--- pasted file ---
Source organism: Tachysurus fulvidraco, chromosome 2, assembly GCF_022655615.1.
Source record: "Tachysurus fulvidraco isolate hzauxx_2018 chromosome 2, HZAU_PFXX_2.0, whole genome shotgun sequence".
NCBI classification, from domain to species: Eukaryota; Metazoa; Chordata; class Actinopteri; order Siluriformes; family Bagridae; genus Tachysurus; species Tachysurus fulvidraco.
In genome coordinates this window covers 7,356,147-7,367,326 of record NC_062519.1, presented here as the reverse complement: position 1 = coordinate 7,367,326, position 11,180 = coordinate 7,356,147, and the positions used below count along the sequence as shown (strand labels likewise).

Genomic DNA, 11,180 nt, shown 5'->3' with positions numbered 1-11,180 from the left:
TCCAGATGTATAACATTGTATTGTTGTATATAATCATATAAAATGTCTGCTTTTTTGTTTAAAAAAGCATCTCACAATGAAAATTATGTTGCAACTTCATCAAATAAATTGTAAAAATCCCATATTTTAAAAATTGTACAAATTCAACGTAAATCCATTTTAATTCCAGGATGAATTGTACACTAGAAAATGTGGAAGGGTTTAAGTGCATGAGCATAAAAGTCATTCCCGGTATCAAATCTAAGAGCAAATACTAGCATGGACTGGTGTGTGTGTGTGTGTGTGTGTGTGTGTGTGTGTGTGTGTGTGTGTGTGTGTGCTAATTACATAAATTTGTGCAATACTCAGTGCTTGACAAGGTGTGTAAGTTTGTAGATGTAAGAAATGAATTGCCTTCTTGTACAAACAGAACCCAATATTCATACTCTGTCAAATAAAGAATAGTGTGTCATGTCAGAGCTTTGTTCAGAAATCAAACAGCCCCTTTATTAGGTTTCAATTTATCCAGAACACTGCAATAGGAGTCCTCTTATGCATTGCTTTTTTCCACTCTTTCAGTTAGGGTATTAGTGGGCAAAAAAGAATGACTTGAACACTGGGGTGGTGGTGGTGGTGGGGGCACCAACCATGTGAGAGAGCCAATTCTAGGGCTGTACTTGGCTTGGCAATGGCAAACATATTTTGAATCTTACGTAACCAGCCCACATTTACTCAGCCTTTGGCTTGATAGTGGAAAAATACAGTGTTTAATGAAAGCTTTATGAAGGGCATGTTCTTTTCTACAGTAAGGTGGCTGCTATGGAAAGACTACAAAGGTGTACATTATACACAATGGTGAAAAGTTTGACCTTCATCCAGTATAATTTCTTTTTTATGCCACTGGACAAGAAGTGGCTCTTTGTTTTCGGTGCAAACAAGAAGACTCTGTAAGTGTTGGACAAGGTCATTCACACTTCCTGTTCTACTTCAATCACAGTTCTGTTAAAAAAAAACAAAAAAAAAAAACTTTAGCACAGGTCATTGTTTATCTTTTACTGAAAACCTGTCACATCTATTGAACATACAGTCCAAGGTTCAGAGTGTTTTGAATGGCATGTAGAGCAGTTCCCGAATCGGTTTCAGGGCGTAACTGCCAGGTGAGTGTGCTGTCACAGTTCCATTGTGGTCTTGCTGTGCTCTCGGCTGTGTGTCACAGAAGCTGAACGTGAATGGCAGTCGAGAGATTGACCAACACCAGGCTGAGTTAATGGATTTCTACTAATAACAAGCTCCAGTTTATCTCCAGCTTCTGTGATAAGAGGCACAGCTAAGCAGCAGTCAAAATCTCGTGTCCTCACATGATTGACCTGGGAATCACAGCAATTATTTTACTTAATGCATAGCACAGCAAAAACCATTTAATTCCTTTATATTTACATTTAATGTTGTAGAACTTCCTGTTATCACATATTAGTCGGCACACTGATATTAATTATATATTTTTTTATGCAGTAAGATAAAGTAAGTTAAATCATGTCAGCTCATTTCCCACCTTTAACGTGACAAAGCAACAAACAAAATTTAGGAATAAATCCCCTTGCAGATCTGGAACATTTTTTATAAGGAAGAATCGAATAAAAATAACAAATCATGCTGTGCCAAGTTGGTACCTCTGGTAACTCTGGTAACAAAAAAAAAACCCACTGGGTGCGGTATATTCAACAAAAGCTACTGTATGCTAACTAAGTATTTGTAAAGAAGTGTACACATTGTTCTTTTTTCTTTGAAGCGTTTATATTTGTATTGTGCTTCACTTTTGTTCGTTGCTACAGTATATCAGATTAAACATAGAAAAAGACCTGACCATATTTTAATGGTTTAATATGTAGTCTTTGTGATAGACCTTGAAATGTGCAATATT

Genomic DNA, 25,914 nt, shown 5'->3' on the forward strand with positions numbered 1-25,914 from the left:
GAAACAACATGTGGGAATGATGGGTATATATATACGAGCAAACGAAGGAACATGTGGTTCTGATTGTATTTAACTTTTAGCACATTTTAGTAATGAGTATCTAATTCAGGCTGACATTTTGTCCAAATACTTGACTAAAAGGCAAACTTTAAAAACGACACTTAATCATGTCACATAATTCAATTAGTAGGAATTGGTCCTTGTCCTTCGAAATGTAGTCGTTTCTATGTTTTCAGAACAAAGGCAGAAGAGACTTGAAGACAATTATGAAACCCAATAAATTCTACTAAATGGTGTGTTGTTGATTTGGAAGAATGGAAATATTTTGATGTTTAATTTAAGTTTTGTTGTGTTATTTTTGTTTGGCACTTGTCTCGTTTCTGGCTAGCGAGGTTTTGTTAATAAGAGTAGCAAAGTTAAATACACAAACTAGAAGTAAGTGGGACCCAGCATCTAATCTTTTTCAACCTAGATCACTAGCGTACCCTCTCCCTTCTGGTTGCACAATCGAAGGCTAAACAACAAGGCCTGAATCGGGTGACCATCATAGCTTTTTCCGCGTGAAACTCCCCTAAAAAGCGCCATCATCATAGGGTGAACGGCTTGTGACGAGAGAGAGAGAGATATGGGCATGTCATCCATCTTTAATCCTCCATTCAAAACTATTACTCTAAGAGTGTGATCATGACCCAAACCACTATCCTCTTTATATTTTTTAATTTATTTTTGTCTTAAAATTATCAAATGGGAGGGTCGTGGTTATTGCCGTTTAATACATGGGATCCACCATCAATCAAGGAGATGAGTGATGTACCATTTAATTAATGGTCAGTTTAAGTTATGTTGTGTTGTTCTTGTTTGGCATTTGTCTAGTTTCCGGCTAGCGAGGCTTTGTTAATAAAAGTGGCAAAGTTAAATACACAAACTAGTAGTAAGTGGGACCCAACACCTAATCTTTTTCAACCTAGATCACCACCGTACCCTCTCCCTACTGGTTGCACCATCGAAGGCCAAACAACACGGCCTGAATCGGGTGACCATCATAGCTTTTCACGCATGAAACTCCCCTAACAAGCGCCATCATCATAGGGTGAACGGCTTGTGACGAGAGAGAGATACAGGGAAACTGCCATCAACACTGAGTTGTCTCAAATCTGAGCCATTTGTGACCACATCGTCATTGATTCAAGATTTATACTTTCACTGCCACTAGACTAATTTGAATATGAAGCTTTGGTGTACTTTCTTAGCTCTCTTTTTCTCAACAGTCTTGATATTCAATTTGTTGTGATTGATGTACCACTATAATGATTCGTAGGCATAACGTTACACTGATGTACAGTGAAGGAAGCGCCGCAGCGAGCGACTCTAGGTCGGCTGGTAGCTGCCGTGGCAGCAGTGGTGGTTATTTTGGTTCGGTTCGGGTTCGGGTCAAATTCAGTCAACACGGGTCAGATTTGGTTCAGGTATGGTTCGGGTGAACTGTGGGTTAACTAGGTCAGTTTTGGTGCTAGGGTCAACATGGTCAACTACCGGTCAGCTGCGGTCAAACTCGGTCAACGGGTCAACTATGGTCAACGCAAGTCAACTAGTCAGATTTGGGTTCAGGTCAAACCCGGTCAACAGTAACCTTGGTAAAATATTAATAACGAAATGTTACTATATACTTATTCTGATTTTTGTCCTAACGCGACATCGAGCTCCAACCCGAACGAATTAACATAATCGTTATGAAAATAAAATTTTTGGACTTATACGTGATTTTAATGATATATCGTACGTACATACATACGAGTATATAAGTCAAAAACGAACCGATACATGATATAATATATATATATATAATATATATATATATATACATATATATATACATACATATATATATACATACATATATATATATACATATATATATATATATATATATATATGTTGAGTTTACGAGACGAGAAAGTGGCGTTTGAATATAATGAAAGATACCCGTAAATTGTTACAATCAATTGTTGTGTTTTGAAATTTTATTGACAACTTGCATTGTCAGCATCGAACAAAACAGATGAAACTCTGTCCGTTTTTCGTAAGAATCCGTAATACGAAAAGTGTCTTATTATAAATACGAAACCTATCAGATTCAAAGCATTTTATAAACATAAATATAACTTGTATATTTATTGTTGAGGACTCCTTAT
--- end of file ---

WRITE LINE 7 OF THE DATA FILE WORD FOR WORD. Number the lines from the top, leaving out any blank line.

Genomic DNA, 25,914 nt, shown 5'->3' on the forward strand with positions numbered 1-25,914 from the left: